4. Select all of the files for the audiobook (click on one file, then press Control-A). We will now renumber the tracks numbers. Select Tools | Auto-numbering wizard (or press Control-K). Make sure “Leading zeros…” is checked and “Reset counter…” is not checked. Click OK.
    5. We want to rename the files to include this new track number. All of the files should still be selected. Select Convert | Tag – Filename (or press Alt-1). A format such as “$num(%track%,4) – yourbookname” is probably appropriate. The “4” specifies the total number of digits (padded with leading zeros) that will be used in the filename when writing the track number. “4” is good for books with 1000-9999 tracks. If you have fewer than 1000 tracks, you can use a smaller number than “4”.
    6. Now that we know the mp3s contain a track number that is unique across the entire book and that this new, unique track number is reflected in the filename, we want to move them all to a single directory. Still with all of the files for the book selected, select Edit | Move. Select the single folder you want all of the files moved to. Once you click “Select Folder” Mp3tag will move all of the files to that folder.

    Merging the MP3s

    1. The next thing we want to do is to merge all of these files into a single MP3 file. Currently my favorite program for doing this is MergeMP3. Start MergeMP3 and drag all of the files you want to merge to the MergeMP3 window. Make sure the order is correct (look at the track numbers in the filenames) – if the order is incorrect, click on the File Name column header once or twice until the order is correct.  Check the “Include ID3 Tag” and fill out the information for the ID3 tag. I always specify a Genre of “Audiobook” for my audiobooks. Select File | Merge to start the merge process. I generally write the merged MP3 file to a filename such as “author – booktitle.mp3”. This merge process will just take a few seconds (maybe a minute or so for a long book).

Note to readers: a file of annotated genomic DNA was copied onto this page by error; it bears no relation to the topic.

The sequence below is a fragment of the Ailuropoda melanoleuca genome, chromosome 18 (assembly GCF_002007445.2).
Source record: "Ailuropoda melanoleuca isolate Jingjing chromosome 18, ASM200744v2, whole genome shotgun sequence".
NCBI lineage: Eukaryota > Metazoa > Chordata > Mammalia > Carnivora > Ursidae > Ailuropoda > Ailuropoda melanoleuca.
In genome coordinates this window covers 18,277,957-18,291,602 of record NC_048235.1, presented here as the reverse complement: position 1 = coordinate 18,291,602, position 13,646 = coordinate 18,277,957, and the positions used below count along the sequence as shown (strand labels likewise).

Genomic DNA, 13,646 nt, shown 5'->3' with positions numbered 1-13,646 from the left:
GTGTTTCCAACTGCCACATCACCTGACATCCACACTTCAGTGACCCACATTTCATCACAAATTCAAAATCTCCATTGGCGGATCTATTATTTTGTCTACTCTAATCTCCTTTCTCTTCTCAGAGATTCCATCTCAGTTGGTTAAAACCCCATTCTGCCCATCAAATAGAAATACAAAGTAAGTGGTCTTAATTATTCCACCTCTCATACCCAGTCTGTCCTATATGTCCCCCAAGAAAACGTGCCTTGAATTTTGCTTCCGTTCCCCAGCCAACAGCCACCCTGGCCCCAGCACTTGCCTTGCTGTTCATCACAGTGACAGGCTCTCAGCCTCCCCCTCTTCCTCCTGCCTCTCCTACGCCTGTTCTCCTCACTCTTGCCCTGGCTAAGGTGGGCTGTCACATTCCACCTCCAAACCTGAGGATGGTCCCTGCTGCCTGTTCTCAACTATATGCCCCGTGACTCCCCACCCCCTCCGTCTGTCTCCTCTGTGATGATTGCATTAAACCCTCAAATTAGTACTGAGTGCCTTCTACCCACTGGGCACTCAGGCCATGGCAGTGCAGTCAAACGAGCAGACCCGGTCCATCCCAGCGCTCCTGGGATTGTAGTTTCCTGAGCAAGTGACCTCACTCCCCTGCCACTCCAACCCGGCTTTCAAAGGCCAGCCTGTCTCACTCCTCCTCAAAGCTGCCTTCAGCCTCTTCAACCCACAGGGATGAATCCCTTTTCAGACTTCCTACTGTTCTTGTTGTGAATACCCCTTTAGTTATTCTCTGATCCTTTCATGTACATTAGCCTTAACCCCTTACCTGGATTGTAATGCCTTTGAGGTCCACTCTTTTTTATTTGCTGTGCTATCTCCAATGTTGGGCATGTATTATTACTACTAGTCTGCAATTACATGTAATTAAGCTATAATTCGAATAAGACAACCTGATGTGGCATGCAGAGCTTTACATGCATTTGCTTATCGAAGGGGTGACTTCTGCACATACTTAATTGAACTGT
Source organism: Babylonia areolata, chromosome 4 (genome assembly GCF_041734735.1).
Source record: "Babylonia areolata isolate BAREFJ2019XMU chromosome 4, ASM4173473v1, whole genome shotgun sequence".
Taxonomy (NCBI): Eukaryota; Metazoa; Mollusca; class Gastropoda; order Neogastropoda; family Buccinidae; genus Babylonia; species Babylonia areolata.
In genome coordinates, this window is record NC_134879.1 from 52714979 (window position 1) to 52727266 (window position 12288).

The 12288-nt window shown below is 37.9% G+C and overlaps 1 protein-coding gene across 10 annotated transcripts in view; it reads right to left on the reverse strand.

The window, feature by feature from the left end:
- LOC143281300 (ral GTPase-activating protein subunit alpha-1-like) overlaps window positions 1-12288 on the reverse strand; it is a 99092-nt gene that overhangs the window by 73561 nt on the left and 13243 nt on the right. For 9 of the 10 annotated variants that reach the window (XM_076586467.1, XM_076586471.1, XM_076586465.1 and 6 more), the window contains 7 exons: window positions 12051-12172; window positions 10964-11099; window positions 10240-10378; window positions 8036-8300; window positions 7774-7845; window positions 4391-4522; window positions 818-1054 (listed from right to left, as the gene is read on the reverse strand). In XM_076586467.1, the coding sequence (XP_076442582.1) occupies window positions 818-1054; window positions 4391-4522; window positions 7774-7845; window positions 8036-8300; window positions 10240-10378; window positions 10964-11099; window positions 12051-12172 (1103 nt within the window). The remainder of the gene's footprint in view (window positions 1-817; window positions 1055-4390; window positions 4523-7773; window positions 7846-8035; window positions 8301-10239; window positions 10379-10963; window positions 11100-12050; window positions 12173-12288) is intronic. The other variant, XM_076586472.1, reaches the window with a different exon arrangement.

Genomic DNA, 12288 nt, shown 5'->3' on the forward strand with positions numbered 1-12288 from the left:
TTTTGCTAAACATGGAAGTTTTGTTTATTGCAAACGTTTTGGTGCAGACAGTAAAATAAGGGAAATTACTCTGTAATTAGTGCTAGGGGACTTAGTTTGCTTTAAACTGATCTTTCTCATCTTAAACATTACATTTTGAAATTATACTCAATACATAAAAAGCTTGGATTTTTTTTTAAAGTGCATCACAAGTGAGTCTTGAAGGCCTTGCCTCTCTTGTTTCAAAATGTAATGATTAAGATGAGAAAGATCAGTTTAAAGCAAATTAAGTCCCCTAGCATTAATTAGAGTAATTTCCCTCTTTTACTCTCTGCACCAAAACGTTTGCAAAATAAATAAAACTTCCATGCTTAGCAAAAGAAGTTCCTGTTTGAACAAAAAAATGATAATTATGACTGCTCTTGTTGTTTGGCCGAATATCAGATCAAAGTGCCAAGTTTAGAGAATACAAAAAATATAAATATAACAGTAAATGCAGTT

2. You now have the entire book in a single file. You don’t need to keep the individual files you used for the merge – you can delete them.

    Adding the Merged MP3 to Your iPod / iPhone

    1. Assuming you are using an iPod or iPhone, drag that single file file into iTunes.
    2. By default, the new MP3 will appear in Music, but we don’t want it there. Search for it in Music then right click on it and select “Get Info”.
    3. First check the Info tab. Make sure it is tagged how you want it. Make sure Name, Artist, and and album are filled in. Make sure Genre is “Audiobook”. Second, go to the Options tab. Change the Media Kind to “Audiobook” and check both “Remember playback position” and “Skip when shuffling”. Third, go to Artwork. In a web browser do a Google Image search for your book’s author and title. Once you find an image you like, click on it to open it and then the click on “See full size image” (top left). Drag the image into the iTunes Artwork box. Now close the iTunes window by clicking OK. It may takes iTunes from a few seconds to a couple minutes to write the new details to the file.
    4. The book will now be located in iTunes not in Music but in Audiobooks. On the left, click Audiobooks to see that it now appears there.
    5. Sync your iPhone or iPod and you are ready to start enjoying your book “on the go”.